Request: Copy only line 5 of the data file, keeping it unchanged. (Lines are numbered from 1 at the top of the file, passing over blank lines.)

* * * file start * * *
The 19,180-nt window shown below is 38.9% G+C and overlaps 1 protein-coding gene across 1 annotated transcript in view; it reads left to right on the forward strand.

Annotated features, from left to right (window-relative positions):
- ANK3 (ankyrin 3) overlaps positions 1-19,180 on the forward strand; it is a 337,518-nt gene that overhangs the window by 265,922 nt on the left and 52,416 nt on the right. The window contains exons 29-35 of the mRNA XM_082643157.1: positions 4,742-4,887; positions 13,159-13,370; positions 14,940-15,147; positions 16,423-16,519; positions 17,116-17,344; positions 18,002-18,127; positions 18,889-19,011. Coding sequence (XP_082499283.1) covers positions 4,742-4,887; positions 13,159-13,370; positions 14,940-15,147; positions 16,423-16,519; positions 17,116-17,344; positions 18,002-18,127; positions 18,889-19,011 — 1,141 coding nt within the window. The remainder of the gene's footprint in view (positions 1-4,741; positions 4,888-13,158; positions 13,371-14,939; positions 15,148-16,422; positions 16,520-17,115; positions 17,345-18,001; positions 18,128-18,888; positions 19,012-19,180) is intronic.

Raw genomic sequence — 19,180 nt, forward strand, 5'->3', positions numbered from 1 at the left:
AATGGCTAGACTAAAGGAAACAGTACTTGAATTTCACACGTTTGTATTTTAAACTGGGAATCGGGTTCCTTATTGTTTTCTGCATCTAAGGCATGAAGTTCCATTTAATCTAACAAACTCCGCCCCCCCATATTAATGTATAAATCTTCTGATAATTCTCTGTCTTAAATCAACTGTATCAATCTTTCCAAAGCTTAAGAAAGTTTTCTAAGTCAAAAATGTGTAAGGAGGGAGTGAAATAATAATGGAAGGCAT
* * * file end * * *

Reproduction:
AATGGCTAGACTAAAGGAAACAGTACTTGAATTTCACACGTTTGTATTTTAAACTGGGAATCGGGTTCCTTATTGTTTTCTGCATCTAAGGCATGAAGTTCCATTTAATCTAACAAACTCCGCCCCCCCATATTAATGTATAAATCTTCTGATAATTCTCTGTCTTAAATCAACTGTATCAATCTTTCCAAAGCTTAAGAAAGTTTTCTAAGTCAAAAATGTGTAAGGAGGGAGTGAAATAATAATGGAAGGCAT